How will AI impact HR? A new study provides some answers.
By Larry Basinait
Artificial intelligence (AI) refers to systems that can adapt their functionality without being programmed to do so, but rather based on the usage data they collect. As a tool used to guide and execute HR processes, AI has enormous implications. Intelligent technology can be leveraged to help HR leaders source candidates, forecast employee flight risk, identify high-potential employees, prevent bias in hiring, improve the candidate and employee experience, and implement corporate learning programmes—and that’s just the beginning.
In order to determine the adoption of AI in the HR industry and its impact on business results, HRO Today partnered with Alexander Mann Solutions earlier this year to conduct a survey of today’s top HR professionals. In total, 150 respondents participated in the survey from the HRO Today magazine subscriber list, e-newsletter mailing list, and HRO Today Services and Technology Association.
Results show that AI used for HR processes remains in the early stages of adoption, with just over one-half (57.4 per cent) of respondents leveraging the technology for a year or less. Its earliest penetration has been among larger companies: Organisations with 10,000 or more employees are three times more likely than those with fewer than 500 employees to be using AI, and twice as likely to have plans to implement it in the next two years. But overall, the use of AI-enabled technology is rising among companies of all sizes, with 53.7 per cent of surveyed respondents planning to implement AI in the near future.
Whilst it’s too early to tell if the investment in AI by HR is paying off, most feel positively about their experience so far. More than one-half (59.7 per cent) of HR professionals indicated that AI has met their expectations, whilst 5.3 per cent feel it has not. That’s a difference of more than 11 times. But there’s still a large group that remains undecided, as more than one-third (35.1 per cent) indicated that AI has neither met nor not met their expectations. However, of the people who were not impressed by their results, the majority have used AI for only 12 months or less.
Whilst AI may be a fantastic tool for human capital management, it will not replace human capital. One of the major concerns about AI is that it’s going to eliminate jobs, but HR professionals need not worry. When study participants were asked what they predict will happen to the size of their organisation’s recruitment teams in 24 months as a result of AI, more than one-half (55.8 per cent) forecasted no change to the size of their recruitment teams. But that doesn’t mean the role of the recruiter won’t change; 69 per cent of HR professionals indicated they felt that recruiters will spend more time developing relationships with hiring managers—certainly a positive outcome. Recruiters will also spend more time building relationships directly with candidates.
Perhaps because it’s so early in the adoption cycle of AI, most of its use in the HR industry centres on creating greater efficiencies with administrative tasks. Currently, the most common application of AI is candidate screening, used by 55.8 per cent of study participants. Responding to candidate inquiries, a key component of the candidate experience, was cited second most often, by 40.4 per cent of respondents. The third most common way AI is being used is in scheduling interviews, as indicated by 34.6 per cent of respondents.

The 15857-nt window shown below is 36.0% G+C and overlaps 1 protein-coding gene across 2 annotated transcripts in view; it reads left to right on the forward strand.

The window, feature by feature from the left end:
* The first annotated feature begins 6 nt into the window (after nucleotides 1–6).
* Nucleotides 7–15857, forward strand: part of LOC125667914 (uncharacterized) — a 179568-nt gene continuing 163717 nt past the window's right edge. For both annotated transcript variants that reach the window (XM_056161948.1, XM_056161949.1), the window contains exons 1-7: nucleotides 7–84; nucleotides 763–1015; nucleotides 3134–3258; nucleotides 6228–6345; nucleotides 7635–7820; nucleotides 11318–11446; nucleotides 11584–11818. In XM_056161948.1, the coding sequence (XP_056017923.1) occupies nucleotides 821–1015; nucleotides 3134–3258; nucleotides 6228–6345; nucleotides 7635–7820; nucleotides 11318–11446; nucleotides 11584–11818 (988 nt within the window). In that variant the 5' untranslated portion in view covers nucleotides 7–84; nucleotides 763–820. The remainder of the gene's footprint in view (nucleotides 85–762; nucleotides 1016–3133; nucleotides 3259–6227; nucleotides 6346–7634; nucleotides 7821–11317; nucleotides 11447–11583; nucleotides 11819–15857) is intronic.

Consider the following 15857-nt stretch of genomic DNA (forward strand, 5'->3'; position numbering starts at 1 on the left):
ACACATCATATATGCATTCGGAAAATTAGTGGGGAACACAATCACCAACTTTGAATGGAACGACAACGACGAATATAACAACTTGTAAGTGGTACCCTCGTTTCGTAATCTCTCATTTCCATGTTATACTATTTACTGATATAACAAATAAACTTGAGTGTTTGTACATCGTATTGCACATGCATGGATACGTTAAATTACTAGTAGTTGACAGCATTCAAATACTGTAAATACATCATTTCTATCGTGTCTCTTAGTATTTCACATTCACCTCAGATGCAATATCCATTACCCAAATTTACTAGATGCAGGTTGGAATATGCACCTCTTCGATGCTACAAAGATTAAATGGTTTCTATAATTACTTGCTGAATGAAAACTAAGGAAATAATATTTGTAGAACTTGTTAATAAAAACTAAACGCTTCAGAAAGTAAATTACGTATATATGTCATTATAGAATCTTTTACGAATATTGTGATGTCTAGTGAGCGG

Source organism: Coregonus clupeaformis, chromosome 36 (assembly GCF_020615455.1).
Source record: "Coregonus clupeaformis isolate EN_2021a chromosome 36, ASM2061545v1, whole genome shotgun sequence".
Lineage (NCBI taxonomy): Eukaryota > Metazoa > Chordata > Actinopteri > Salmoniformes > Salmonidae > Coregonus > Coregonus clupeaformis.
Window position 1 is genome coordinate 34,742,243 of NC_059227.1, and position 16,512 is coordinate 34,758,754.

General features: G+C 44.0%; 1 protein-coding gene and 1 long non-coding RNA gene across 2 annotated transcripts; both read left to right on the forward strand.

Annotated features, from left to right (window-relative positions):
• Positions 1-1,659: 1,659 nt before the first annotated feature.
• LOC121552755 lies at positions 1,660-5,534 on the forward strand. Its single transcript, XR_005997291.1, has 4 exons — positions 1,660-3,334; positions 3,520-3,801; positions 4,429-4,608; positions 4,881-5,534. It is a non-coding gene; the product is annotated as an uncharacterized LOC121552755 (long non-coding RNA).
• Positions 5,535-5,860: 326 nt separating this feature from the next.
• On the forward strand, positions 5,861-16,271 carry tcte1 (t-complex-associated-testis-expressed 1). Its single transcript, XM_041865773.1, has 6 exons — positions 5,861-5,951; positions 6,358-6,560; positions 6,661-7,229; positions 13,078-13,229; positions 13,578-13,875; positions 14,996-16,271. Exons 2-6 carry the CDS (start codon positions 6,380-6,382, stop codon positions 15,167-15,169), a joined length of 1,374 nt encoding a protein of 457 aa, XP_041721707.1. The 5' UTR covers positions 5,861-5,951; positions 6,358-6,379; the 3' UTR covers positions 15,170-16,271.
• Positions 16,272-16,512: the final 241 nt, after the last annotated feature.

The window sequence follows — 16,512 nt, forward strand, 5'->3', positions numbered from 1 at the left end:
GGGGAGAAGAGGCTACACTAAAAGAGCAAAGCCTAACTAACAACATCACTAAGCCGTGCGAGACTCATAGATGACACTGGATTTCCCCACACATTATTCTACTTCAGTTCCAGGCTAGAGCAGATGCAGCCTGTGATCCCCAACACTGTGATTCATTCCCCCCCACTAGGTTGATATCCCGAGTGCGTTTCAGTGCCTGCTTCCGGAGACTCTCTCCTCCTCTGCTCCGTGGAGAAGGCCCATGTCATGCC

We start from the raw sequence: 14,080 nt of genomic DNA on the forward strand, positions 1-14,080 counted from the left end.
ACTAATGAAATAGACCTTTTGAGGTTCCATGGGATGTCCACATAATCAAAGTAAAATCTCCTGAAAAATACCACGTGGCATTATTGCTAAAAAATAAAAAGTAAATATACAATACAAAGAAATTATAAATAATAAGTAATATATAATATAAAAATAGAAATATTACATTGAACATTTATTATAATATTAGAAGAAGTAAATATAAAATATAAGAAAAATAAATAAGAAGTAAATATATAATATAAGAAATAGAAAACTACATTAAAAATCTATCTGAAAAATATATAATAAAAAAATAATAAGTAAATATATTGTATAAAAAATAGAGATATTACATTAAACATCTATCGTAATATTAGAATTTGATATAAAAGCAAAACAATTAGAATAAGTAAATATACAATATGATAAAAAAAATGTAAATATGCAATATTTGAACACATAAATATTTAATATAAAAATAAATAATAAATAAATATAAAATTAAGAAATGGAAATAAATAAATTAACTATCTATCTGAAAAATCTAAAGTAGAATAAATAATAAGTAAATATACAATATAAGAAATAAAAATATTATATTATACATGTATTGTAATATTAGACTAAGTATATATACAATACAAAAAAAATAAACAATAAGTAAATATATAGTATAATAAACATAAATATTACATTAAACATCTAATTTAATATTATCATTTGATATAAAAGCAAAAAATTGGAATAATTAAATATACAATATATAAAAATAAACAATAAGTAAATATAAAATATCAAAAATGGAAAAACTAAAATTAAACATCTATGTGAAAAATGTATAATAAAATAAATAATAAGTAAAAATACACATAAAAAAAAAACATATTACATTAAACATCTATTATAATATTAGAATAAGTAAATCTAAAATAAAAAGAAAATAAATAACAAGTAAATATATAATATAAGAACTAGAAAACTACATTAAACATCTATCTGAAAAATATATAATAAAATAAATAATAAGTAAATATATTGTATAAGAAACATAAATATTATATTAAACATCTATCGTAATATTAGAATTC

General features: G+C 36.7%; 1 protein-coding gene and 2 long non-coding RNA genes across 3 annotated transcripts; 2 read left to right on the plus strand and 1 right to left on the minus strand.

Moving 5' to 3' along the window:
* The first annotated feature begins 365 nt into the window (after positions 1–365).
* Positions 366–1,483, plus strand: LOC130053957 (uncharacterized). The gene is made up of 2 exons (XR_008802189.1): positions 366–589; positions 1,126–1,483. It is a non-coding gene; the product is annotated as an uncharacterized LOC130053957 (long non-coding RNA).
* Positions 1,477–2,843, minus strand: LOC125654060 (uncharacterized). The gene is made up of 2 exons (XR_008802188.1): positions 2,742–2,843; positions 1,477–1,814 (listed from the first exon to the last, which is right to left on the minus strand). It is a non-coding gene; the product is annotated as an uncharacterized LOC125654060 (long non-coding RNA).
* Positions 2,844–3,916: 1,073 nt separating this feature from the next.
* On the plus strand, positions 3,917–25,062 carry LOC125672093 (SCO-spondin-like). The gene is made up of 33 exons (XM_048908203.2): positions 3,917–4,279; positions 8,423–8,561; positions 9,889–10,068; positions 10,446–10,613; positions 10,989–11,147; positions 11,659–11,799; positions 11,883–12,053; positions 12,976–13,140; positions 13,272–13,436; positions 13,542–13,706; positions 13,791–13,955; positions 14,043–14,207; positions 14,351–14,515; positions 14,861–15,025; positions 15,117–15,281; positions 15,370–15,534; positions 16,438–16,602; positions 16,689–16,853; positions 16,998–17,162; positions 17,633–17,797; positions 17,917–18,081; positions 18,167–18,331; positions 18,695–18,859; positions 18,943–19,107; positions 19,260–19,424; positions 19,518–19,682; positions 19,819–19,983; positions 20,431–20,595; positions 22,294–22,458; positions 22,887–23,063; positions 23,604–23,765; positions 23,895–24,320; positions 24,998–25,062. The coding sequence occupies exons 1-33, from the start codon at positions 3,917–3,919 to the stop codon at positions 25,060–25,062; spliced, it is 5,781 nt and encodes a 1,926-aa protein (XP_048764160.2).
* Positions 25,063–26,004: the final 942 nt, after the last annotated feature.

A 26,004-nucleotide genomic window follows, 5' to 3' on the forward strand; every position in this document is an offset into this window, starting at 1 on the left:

Moving forward, the more analytical capabilities of AI will be tested. Candidate assessment was the most commonly planned area for AI expansion, followed closely by internal mobility planning and then employee performance management. This suggests that companies plan to move their AI capabilities beyond administrative tasks into more strategic and analytical HR functions.
Today, the expected benefits from AI are most often reducing time to fill and cost. But AI can go beyond those standard metrics of HR productivity, delivering value-add benefits like improved candidate experience. In fact, improved candidate experience was the third most anticipated benefit among HR professionals, and one that is already being realised. Nearly seven out of 10 respondents (69.5 per cent) indicated that AI has already had a positive impact on candidate experience, whilst 93.4 per cent feel it will do so in the next two years.
Contrary to common perception, the survey did not reveal the overwhelming resistance in implementing AI that many believe to be true. Over one half (53.5 per cent) of participants stated that they were not facing resistance, suggesting that for many, there are few impediments to further embracing AI technology in human resources.
In over one-half (59.6 per cent) of cases, HR professionals drove the impetus to deploy AI for HR needs—more than twice that of any other part of the organisation. However, a positive correlation indicates that companies that use AI in other departments, such as customer service, are more likely to also utilise it in HR.
The use of AI in HR is still in infancy but will only continue to grow in adoption and scope going forward. Currently, the technology has the greatest impact on areas related to business productivity, where expectations are well defined and the recommendations are straightforward and not heavily nuanced. In the future, expectations will be broader but all applications of the technology—as well as relationships with candidates and hiring managers alike—will still require a human touch. HR professionals will be needed to maintain the technology and ultimately make the connections and decisions, be they hiring, promoting, or exiting.
HR needs to embrace AI sooner rather than later because it’s not going away. AI will become a mainstream HR tool for companies of all sizes and industries, just like the technological advances that came before it.
Read the full survey results here.